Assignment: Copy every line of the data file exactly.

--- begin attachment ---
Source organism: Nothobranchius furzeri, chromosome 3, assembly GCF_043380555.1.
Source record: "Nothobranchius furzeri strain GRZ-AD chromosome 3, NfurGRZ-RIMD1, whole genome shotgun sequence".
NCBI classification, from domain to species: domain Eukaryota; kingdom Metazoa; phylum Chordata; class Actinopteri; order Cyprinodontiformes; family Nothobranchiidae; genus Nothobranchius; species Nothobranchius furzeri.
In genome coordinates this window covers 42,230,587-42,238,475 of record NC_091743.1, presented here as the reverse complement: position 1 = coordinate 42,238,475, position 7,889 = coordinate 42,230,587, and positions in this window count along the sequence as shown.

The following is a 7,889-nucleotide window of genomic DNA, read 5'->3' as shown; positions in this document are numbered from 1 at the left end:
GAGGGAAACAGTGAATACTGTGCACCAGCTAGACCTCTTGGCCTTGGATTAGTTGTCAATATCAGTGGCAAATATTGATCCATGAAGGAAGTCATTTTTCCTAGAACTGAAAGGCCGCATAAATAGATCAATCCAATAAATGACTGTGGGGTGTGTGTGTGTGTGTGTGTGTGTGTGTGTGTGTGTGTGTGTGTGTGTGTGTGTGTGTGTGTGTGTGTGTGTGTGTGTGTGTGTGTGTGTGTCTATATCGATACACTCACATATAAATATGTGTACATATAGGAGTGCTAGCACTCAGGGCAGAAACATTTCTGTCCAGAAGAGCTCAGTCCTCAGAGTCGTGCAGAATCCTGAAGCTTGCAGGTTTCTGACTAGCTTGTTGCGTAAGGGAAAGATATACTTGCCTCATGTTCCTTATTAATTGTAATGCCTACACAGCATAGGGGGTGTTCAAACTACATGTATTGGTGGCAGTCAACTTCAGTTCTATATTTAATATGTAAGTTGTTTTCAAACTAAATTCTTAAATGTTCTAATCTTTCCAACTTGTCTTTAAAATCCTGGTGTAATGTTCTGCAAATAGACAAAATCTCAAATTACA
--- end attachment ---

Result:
Source organism: Nothobranchius furzeri, chromosome 3, assembly GCF_043380555.1.
Source record: "Nothobranchius furzeri strain GRZ-AD chromosome 3, NfurGRZ-RIMD1, whole genome shotgun sequence".
NCBI classification, from domain to species: domain Eukaryota; kingdom Metazoa; phylum Chordata; class Actinopteri; order Cyprinodontiformes; family Nothobranchiidae; genus Nothobranchius; species Nothobranchius furzeri.
In genome coordinates this window covers 42,230,587-42,238,475 of record NC_091743.1, presented here as the reverse complement: position 1 = coordinate 42,238,475, position 7,889 = coordinate 42,230,587, and positions in this window count along the sequence as shown.

The following is a 7,889-nucleotide window of genomic DNA, read 5'->3' as shown; positions in this document are numbered from 1 at the left end:
GAGGGAAACAGTGAATACTGTGCACCAGCTAGACCTCTTGGCCTTGGATTAGTTGTCAATATCAGTGGCAAATATTGATCCATGAAGGAAGTCATTTTTCCTAGAACTGAAAGGCCGCATAAATAGATCAATCCAATAAATGACTGTGGGGTGTGTGTGTGTGTGTGTGTGTGTGTGTGTGTGTGTGTGTGTGTGTGTGTGTGTGTGTGTGTGTGTGTGTGTGTGTGTGTGTGTGTGTGTGTCTATATCGATACACTCACATATAAATATGTGTACATATAGGAGTGCTAGCACTCAGGGCAGAAACATTTCTGTCCAGAAGAGCTCAGTCCTCAGAGTCGTGCAGAATCCTGAAGCTTGCAGGTTTCTGACTAGCTTGTTGCGTAAGGGAAAGATATACTTGCCTCATGTTCCTTATTAATTGTAATGCCTACACAGCATAGGGGGTGTTCAAACTACATGTATTGGTGGCAGTCAACTTCAGTTCTATATTTAATATGTAAGTTGTTTTCAAACTAAATTCTTAAATGTTCTAATCTTTCCAACTTGTCTTTAAAATCCTGGTGTAATGTTCTGCAAATAGACAAAATCTCAAATTACA